A Tangled Web

As though to make up for the past neglect of Sri Lanka, there has been lately a spate of writing on the island and the complexities of its politics, particularly in relation to the Sinhalese-Tamil ethnic conflict. As is only to be expected in a highly sensitized situation, much of this writing specially in newspapers, tends to be either consciously or unconsciously tendentious or simplistic in its perception, whether it be of the Sinhalese-Tamil conflict or its implications for India’s Sri Lankan policy.

State Formation Through Discursive Strategies of Civil Society

The two books, Paola Bacheta’s Gender in the Hindu Nation and Shahnaz Rouse’s Shifting Body Politics under review are similar in that they both approach the formation of state and nation through the discursive strategies adopted by civil society. Predicated upon a largely unstated Gramscian understanding of the state and civil society the books remark upon how civil society organizations and formations negotiate with and complement the state.


Pupul Jaykar’s Jiddu Krishnamoorthy is a book of great warmth and perception about a man of penetrating insight into the nature of life and the reality that subsumes it. It is a book that requires reading several times over for it contains not only the broad events in this curious man’s life but also the resonance of his life in the spiritual life of those who, as Pupul Jayakar did, knew him personally and at close quarters.


At last it is possible to read Bernard Cohn without having to hunt for his articles in obscure journals scattered in various libraries. Here are twenty-three of his essays, written over the period from 1955 to 1983, thus including all but his most recent writings. What a boon for Indian students, who do not have access to the sophisticated biblio¬graphical aids to be found in American libraries and in the British Library System.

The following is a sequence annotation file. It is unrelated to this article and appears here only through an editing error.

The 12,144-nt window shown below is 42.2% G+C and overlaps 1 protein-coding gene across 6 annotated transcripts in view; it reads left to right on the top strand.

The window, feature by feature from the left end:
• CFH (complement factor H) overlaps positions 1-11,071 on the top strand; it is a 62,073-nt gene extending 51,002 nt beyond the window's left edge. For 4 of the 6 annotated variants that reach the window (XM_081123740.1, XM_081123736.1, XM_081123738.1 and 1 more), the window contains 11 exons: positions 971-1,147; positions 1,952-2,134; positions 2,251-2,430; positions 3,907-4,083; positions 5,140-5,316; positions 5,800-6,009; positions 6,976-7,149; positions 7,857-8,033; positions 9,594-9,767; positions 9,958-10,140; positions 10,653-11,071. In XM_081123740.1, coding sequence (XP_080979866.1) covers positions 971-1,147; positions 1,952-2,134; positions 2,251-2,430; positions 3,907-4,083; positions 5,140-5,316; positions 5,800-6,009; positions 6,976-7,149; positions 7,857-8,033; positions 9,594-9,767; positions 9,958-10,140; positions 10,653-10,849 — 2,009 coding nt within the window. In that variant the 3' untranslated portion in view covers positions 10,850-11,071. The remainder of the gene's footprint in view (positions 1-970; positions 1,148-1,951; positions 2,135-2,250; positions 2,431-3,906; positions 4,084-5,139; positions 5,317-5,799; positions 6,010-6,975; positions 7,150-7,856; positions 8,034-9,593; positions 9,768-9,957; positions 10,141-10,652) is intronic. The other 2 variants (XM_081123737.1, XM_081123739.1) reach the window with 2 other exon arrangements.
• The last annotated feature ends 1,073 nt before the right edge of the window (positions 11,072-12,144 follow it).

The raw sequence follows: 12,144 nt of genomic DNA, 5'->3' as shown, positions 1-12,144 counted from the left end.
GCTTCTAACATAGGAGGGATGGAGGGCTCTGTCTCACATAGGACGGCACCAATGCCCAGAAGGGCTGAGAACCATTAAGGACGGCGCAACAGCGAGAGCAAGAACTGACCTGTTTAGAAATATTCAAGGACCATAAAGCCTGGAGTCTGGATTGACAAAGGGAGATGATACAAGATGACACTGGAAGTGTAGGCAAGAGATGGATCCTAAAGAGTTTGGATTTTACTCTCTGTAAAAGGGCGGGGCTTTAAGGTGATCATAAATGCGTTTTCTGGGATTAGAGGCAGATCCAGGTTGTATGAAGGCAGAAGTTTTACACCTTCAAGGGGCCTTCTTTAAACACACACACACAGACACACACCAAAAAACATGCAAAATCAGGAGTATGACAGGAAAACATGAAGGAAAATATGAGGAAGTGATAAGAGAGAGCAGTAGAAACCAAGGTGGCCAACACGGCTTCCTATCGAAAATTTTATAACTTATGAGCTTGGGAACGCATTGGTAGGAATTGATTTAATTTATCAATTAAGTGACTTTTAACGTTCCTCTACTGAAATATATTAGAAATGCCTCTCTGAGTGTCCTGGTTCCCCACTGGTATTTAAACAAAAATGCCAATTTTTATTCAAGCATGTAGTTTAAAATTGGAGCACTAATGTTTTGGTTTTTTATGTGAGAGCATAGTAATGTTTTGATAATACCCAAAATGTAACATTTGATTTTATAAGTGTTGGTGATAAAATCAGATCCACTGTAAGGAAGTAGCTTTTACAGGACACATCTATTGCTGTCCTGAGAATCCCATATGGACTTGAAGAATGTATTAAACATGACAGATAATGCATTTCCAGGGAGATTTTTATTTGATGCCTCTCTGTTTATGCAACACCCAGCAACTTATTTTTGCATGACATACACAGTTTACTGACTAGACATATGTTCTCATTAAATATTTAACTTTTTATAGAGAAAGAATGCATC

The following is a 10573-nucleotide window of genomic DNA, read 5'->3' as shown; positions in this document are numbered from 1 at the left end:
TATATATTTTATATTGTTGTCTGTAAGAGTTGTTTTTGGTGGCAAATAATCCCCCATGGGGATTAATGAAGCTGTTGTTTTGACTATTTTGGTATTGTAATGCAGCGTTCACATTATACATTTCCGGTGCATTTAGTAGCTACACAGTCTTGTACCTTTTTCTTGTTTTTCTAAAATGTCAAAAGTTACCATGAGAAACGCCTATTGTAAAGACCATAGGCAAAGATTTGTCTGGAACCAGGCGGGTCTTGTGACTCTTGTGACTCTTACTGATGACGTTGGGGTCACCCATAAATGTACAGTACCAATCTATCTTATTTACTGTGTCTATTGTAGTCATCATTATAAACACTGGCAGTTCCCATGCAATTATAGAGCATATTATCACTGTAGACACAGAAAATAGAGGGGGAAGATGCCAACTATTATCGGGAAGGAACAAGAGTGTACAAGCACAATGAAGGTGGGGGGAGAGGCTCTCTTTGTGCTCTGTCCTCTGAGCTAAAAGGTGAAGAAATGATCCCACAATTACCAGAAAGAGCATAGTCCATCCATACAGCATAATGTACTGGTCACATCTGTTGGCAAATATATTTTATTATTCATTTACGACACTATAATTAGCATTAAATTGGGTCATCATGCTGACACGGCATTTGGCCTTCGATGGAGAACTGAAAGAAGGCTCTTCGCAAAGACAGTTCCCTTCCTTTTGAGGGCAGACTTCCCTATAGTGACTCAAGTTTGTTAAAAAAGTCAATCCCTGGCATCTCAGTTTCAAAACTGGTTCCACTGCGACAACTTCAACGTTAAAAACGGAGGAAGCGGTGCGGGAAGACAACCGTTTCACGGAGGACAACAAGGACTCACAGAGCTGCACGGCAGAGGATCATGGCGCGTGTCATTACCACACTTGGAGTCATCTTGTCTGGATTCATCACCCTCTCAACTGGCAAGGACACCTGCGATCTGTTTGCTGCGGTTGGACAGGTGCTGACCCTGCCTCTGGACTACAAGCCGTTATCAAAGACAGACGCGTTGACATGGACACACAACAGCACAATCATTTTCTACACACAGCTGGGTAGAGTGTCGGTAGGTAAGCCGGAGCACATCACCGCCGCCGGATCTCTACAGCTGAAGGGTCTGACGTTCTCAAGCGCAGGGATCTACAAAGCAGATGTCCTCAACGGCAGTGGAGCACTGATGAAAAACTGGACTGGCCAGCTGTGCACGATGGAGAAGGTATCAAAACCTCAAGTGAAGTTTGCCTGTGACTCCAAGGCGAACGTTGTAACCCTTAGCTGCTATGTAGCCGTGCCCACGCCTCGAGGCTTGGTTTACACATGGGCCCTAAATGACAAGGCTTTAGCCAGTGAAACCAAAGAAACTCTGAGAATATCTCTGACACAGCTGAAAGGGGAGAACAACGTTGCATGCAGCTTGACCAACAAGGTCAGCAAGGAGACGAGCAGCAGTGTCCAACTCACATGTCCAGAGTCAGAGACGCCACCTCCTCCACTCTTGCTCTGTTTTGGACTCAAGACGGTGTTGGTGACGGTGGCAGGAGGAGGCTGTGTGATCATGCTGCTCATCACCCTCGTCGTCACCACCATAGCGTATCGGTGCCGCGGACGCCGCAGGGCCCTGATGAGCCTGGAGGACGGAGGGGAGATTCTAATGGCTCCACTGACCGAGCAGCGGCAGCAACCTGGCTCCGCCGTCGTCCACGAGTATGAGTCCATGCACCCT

A Rich Continuum

A.K. Coomaraswamy’s writings are some thing of a challenge to any reader and more so to a reviewer, who does not combine in himself/herself, the abilities of an art historian with those of a metaphysician and philosopher. This is specially so in the case of the present volume edited by Roger Lipsey, bringing together essays, which do not deal with specific works of art, but with the philo¬sophy of traditional art and symbolism.

Cruel Reality

The use of child labour has been one of the more unpalatable features in the history of the currently developed coun¬tries. In periods of capital scarcity, children were used to provide unskilled labour. It is only towards the end of the nineteenth century that, the liberal con¬sciousness realized the social and econo¬mic consequences of child labour. The use of child labour, while profitable for the individual firm, does represent serious economic costs to society as a whole.